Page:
BRY-97 is the second best for hops imo and has a bit more character, also drops bright quickly. Can take a while to get going for some people

I like the esters from ESB and Windsor but don't like their attenuation, so I now always pitch these with a stronger finishing yeast ( I've used Notty and BRY-97 for this)

S04 I only like in stouts but it's quite good for them. Notty I like for stronger ales (6% to 8% range) rather than things like bitters or milds

Danstar Munich Classic ale is the only dry yeast I'd recommend for german wheat beers, it's very good. One packet is fine for a batch of 1.056 beer

I quite like Belle Saison for saisons but it's a bit peculiar as it finishes so low but also has a lot of body and lack of dryness from all the glycerol it produces. There are definitely a few better wet saison yeasts about

I've only tried a few of the CML yeasts and liked the Kolsch one the most, I'd use it again.

Never been impressed with the various belgian/abbey dry yeasts, I've used a few but WLP530 etc are so good compared to the results I got with the dry ones.

I don't brew lagers so can't comment on them. Really want to try 34/70 for a hoppy golden ale/IPA though at ale temps, sounds like it could be good for that!
 

Northern_Brewer

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Windsor followed by Nottingham/Wilko/M42 48 hours later to flocc it is a classic option for British ales.

Mangrove Jack M54 Californian is meant to be a good option for warm-ferment lagers, that drops much more cleanly than 34/70, which is kinda handy for lager.

Munich Classic (as opposed to Munich) is the only sensible option for wheat beers.

WB06 is a weird yeast that's part of the saison family and not a hefe yeast. Save it for strong goldens like Duvel.

T58 is a fun yeast that supposedly is used by de Struise for their (very good) dark Belgians. It's not strongly phenolic but adds a bit of pepper. It's quite biotransformative which means it can suppress hop fruit flavour but with the right hop like Chinook it adds interesting complexity.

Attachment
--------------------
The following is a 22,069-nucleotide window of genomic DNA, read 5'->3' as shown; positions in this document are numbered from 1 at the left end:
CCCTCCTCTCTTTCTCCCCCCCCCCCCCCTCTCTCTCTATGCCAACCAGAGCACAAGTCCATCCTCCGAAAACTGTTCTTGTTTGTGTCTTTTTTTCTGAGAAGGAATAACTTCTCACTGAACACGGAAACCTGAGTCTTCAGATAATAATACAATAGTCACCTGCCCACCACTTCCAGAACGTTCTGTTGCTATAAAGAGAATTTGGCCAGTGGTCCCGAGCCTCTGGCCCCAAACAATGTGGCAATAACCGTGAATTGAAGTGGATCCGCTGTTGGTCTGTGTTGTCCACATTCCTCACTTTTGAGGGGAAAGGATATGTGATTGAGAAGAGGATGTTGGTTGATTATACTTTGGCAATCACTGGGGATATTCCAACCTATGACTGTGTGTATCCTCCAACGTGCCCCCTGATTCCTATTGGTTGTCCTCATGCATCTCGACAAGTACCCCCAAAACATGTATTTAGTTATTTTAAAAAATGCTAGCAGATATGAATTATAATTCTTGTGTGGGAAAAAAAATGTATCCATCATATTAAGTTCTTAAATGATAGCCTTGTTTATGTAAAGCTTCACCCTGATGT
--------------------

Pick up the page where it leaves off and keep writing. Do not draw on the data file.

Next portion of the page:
Cloudwater use Lallemand New England quite a bit, using the fact that dry yeast don't need aerating which helps protect hop flavours during fermentation.

Worth noting that Lallemand have just released a dry version of Voss kveik, which will be handy in summer for those without temperature control and don't want to mess about with drying their own yeast.
 

dad_of_jon

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I would be very interested to know what dry yeasts you recommend, and in particular for what beer styles.

I brew a variety of styles (dark, light, hoppy malty, lagers) so I'm open to all inspiration.

Two or three main reasons for this:

1. Fresh packs of Wyeast have served me very well up to now. The cost isn't an issue at all, it's more the shelf life - I can keep some assorted packs of dry yeast in the fridge for much longer, ready for impromptu brew days.

2. I've reused Wyeast many times, both by pitching on to the yeast cake and growing a starter from harvested yeast. In general this has been successful, but I've had 2-3 brews go sideways on me - could be a yeast issue so I want to remove that variable for now and stick to fresh packs of yeast.

3. Trying something new - who knows what I might have been missing all this time!

Thanks in advance,

Matt athumb..
I use mj's bavarian yeast and also wb-6. mj edged it for me.
 

An Ankoù

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Windsor followed by Nottingham/Wilko/M42 48 hours later to flocc it is a classic option for British ales.
Is this your order of preference or do you add each one sequentially or do you start with Windsor and follow with any ONE of the others?
Munich Classic (as opposed to Munich) is the only sensible option for wheat beers.